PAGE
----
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September 26, 2012 | By Sandra Hernandez
There are few issues that Republicans and Democrats agree on involving immigration, but the need for more visas for foreign students who earn advanced science and math degrees from American universities is one of them. Both parties recognize that it's in our national interest to try and keep the best and brightest students in this country after they have earned a master's or doctorate in math or science. The reason is simple: If the U.S. wants to remain competitive in a global economy, it must be able to attract and retain talent.
September 8, 2012 | By Mark Magnier, Los Angeles Times
KOLKATA, India - The dusty files, manual typewriter, aging books and film reels in metal tins languish in Satyajit Ray's study, largely the way the filmmaker left them on his death two decades ago. Among the most creative Bengalis of modern times, Ray directed 37 films and wrote 75 short stories when he wasn't publishing, illustrating, composing and writing critiques. A few weeks before his death, the Academy of Motion Picture Arts and Sciences paid tribute to his life with an honorary Oscar.
August 21, 2012 | Elizabeth Currid-Halkett, Elizabeth Currid-Halkett, an associate professor in USC's Price School of Public Policy, is the author of "Starstruck: The Business of Celebrity" and "The Warhol Economy: How Fashion, Art and Music Drive New York City."
I recently had coffee with one of my top doctoral students, a woman in her late 20s. After years of slogging through data sets for her dissertation, she told me she would finish her doctorate in public policy but not pursue a career in academia. Stunned, I asked why. She was about to get married and hoped to start a family, she said, and she'd concluded that she couldn't be the mother she aspired to be and a contestant in the pressure-filled tenure-track race at the same time. Colleagues at other universities tell me similar stories of star female students either abandoning career ambitions or "underplacing" themselves -- turning down prestigious fellowships and accepting jobs at less competitive universities -- so they can focus on raising children and enjoying family life.
August 13, 2012 | By Noelle Carter
Bright yellow summer squash stuffed with a mixture of sauteed onions, mushrooms, cheese and chopped fresh parsley. Simple and flavorful, the dish takes just over an hour to prepare and makes for a filling light meal or a substantial side. I'd even argue the leftovers taste better reheated the next day. For more quick-fix dinner ideas, check out our video recipe gallery . Food editor Russ Parsons and Test Kitchen manager Noelle Carter show you how to fix a dozen dishes in an hour or less.
July 16, 2012 | By Corina Knoll
A search for two Iowa girls missing for more than three days has thus far revealed few clues, and family and friends of the girls acknowledged Monday that they've become discouraged. Elizabeth Collins, 8, and Lyric Cook, 10, who are cousins, were last seen Friday about noon when they left their grandmother's house in Evansdale on their bicycles, said family friend Renee Wrabek. The bikes, along with Elizabeth's purse, were later found near Meyers Lake, a mile and a half from the house.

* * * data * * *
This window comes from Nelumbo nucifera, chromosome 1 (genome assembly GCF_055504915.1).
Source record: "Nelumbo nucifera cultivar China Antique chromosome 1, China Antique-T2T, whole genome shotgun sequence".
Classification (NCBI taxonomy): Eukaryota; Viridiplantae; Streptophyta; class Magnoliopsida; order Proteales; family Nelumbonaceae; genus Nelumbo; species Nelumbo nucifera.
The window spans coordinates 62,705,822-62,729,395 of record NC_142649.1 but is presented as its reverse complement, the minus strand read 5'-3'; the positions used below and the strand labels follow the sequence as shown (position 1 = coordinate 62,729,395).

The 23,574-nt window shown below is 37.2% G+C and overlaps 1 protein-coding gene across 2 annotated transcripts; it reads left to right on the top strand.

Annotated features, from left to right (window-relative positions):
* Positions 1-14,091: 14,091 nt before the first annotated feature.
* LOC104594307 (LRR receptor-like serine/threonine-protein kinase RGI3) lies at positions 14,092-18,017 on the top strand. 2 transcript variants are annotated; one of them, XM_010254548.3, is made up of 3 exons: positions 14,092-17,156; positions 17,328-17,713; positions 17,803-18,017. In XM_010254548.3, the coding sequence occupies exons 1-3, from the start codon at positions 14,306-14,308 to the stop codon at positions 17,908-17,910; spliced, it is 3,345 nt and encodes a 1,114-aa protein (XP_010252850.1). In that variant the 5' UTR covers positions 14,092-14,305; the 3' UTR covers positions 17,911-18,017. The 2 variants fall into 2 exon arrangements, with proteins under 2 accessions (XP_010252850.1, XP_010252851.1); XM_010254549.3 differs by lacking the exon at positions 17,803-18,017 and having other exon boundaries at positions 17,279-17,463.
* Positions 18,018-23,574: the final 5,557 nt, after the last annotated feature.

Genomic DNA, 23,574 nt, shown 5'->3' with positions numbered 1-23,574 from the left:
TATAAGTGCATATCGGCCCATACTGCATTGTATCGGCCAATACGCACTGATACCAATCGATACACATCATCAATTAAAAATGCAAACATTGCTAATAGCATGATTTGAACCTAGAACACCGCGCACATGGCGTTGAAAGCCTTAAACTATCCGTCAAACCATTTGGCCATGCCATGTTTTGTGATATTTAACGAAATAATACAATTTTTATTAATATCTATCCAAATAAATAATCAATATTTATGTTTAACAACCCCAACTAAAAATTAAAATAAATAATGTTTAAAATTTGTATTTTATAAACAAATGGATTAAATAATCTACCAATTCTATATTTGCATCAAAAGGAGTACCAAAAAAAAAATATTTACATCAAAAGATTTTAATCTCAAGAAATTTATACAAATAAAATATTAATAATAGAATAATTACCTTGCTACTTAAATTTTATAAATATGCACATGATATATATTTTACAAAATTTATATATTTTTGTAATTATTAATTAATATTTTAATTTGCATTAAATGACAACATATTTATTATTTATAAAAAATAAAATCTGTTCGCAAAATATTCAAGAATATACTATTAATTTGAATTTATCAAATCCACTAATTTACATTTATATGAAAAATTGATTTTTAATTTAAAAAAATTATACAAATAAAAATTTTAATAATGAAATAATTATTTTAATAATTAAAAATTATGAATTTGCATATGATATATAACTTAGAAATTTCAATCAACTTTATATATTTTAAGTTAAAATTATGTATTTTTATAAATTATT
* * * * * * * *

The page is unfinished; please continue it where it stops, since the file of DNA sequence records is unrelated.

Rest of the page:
July 1, 2012 | By Weston Phippen, Los Angeles Times
It's quite a beautiful house. Original marble tile in the bathrooms, circa 1926, four bedrooms, terraced lawn. But the view - the view of Silver Lake Reservoir is priceless. Well, this one is nearly $1.4 million. Realtors Dan Ortega and Jovelle Narcise held an open house recently at the West Silver Lake Drive property. As strangers mixed with visiting neighbors, a young couple chatted about the latest question facing the community: dig or drain? In these hills northwest of Dodger Stadium, it is a no-win situation.
June 22, 2012 | By Oliver Gettell
Just when you think you know a president, you find out the guy was also crusader against legions of undead monsters. That's the premise behind "Abraham Lincoln: Vampire Hunter," based on the mash-up novel by Seth Grahame-Smith (who also wrote the script) and directed by Timur Bekmambetov ("Wanted"). Alas, Honest Abe's newly revealed line of work isn't going over so well with movie critics, many of whom are panning the film. The Times' Kenneth Turan concedes that "Vampire Hunter" offers an intriguing idea but says it fails in execution: "... [A]
May 30, 2012 | By Tony Barboza, Los Angeles Times
In a battle that has polarized the wealthy beach town of Malibu, activists are pledging to stand in the path of oncoming bulldozers when work begins this week on a controversial effort by the state to clean up a pollution-choked salt marsh that sits next to a world-renowned surf spot. State contractors are set to begin fencing off Malibu Lagoon on Friday before draining the salt marsh and reshaping its shores and channels. Activists, who for years have fought a plan they believe is dangerously aggressive, say they will meet the bulldozers face-to-face and stage protests until the state backs off. On one side is a well-organized alliance of surfers, environmental activists, Malibu locals and celebrities such as Pamela Anderson and Red Hot Chili Peppers singer Anthony Kiedis.
May 24, 2012 | By Dylan Hernandez
Hospitalized for six days after undergoing emergency leg surgery, Dodgers second baseman Mark Ellis returned home on Thursday. Ellis injured his left leg on Friday when Tyler Greene of the St. Louis Cardinals slid into him at second base. Ellis underwent surgery the next day to drain his leg of fluid and blood. Team physician Dr. Neal ElAttrache told Manager Don Mattingly that, without treatment, Ellis was just a few  hours away from losing the lower part of his leg. A six-inch incision surgeons made in Ellis' leg wasn't immediately closed so it could continue to drain.
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